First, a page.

Bank margins may not be the real driver. This same data discloses "average monthly weighted interest rates" for both series, and you can plot the difference between them too, as per this chart.

Margins aren't the issue. But the level of funding available to meet the loan demand is.

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20 Comments

Using the RBNZ S6 and S7 series, you can find the overall lending demand and funding supply for New Zealand banks.
And what that shows is that for the past six months, there has been a consistently more lending going on than supply of funding.

For example, what happens if one adds the NZD 93.188 billion funding sourced from currency swaps associated with foreign wholesale bank borrowing ( Section A3.3 Total for Sep '16) with respect to note 1 at the bottom of S6 stating Figures exclude foreign currency funding, which accounts for approximately 21% of total registered bank funding as at December 2015. NZD funding costs also exclude the impact of hedging, for example interest rate swap costs incurred against fixed rate claims?

From where do these CCY swapped NZD originate? A thin air money tree? I doubt it.

There seems to be a close correspondence over time between the difference between S6 and S7 and the foreign wholesale bank borrowing, both in magnitude and variation.
Is that your point? that the so-called funding gap is an simply an accounting inevitability arising from the foreign wholesale bank borrowing?

The way I see it is that the funding gap is the money that is leaving the NZ banking system.

A bank creates a mortgage and deposits $500k in the borrower's account. The borrower buys a house and deposits the $500k into the sellers account. The seller then imports a $50k boat and buys $50k in overseas shares. The remaining $400k is used to buy NZ consumables and assets and stays in the NZ banking system.

$100k has left the NZ banking system and needs to be funded by the foreign wholesale bank borrowing.

Interest rates are driven higher by individual banks competing for deposits as this BOE document explains on page 18. A growing funding gap means that local interest rates are driven more by foreign wholesale funding rates than the OCR - hence the impotence of the OCR at the moment.

The problem with any potential collapse in the property market here is that risk aversion would lead to a self-reinforcing spiral of capital flight, rising interest rates and currency depreciation.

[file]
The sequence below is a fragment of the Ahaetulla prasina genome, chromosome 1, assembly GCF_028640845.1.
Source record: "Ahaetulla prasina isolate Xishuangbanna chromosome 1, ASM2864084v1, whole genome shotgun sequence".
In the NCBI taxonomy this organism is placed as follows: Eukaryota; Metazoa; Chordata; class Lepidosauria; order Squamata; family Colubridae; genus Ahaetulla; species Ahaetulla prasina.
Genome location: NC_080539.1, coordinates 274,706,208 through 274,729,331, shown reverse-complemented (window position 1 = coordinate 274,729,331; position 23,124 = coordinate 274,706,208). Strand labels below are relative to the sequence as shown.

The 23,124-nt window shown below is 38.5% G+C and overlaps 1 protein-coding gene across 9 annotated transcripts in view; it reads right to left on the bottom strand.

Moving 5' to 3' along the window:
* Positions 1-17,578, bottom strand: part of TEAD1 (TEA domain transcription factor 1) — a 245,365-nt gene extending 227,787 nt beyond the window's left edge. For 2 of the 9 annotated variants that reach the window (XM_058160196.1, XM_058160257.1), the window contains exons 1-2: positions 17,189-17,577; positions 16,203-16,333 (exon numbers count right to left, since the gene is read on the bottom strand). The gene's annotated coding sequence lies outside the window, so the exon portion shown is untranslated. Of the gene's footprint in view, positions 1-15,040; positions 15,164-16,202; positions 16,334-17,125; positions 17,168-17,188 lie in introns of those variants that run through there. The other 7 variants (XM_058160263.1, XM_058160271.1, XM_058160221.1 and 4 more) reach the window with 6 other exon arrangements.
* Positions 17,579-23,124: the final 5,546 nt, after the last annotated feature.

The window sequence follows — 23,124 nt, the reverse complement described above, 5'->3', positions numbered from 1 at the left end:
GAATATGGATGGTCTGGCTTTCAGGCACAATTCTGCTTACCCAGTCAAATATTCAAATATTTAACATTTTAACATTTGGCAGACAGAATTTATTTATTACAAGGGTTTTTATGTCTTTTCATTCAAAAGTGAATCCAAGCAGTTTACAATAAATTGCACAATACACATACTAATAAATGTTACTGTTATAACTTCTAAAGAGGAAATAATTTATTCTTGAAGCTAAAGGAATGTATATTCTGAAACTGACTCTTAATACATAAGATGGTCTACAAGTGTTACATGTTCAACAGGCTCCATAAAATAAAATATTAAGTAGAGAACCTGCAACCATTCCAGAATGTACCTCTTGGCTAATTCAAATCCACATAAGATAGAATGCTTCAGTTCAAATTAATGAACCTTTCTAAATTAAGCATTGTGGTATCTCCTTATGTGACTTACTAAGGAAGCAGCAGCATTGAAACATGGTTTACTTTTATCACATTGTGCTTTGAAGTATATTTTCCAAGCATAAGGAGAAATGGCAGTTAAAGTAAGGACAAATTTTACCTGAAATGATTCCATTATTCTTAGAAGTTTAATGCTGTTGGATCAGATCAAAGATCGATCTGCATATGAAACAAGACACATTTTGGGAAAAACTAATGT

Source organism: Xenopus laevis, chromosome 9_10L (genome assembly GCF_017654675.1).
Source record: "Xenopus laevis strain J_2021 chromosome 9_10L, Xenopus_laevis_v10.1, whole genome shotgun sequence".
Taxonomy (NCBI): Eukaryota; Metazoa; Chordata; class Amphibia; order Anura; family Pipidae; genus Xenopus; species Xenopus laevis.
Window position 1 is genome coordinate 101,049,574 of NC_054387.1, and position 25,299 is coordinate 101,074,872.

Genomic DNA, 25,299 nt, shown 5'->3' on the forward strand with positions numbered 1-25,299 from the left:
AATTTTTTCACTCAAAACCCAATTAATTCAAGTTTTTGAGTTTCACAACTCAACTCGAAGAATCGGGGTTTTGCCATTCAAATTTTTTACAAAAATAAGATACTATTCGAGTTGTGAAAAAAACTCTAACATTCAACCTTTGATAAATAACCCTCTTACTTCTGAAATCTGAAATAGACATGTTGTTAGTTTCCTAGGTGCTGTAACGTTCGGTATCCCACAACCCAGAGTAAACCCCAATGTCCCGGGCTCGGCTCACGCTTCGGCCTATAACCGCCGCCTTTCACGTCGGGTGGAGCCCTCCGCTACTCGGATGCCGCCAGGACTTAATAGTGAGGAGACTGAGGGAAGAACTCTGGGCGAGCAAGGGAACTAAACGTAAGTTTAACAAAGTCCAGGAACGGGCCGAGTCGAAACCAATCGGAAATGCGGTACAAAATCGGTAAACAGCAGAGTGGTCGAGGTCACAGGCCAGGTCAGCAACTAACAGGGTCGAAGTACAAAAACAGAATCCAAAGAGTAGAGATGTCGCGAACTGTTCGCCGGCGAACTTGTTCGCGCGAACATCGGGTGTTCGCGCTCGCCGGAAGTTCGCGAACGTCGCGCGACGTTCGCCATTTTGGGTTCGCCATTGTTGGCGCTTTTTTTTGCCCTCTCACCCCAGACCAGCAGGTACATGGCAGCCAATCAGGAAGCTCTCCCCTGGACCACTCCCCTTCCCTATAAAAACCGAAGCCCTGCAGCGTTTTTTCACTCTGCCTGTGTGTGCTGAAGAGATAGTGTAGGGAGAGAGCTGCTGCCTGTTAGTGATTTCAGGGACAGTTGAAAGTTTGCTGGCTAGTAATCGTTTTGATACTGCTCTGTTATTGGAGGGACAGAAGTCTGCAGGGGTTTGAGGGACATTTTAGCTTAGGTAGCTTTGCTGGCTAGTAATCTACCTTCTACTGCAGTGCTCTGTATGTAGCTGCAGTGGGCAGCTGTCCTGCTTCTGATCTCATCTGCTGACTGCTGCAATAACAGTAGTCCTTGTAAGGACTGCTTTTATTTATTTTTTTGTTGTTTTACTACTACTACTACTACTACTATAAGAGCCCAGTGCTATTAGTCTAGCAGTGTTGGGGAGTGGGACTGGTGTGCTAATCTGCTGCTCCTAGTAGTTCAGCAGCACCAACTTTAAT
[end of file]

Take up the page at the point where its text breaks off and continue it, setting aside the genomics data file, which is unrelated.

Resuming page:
It's called our current account/trade deficit. We're highly skilled in this area.

Yes, assets totals are inextricably linked to total funding (bank credit creation) sources, irrespective of their off-balance sheet capital arrangements. Foreign wholesale funding is transformed locally into NZD bank liabilities via derivatives as surely as banks credit a deposit in bank customers' accounts upon creating assets (mortgage) in their account ledgers.

Good work David thank you, it is very interesting to have the situation that has been alluded to by various banks recently being set out so clearly.

My previous difficulty with statements that there is a shortage of deposits comes from my understanding that because bank’s liabilities in form of deposits, whenever a bank makes a loan, it simultaneously creates a matching deposit in the borrower’s bank account, thereby creating new money.

Therefore how can there by a deficiency in funding (of deposits to lending) in this circumstance?.

Where I have got to is that an individual bank’s wholesale borrowing to fund a shortfall in deposits thereby creates the deposit shortfall for the system that requires more (foreign currency) borrowing by other banks. This would seem to create a positive feedback that such that bank borrowing creates the need for more borrowing by all banks in the system (given that the alternative of constraining their rampant lending is abhorrent to them).

I have mentioned in the past this article is a description of fractional reserve banking applicable to the US, but not New Zealand . Even the former has allowed it to become moribund with the introduction of the daily sweep to non reserved money market depo accounts. If you believe otherwise point to an RBNZ link detailing the withheld reserves summary similar to H3 published by the Federal Reserve.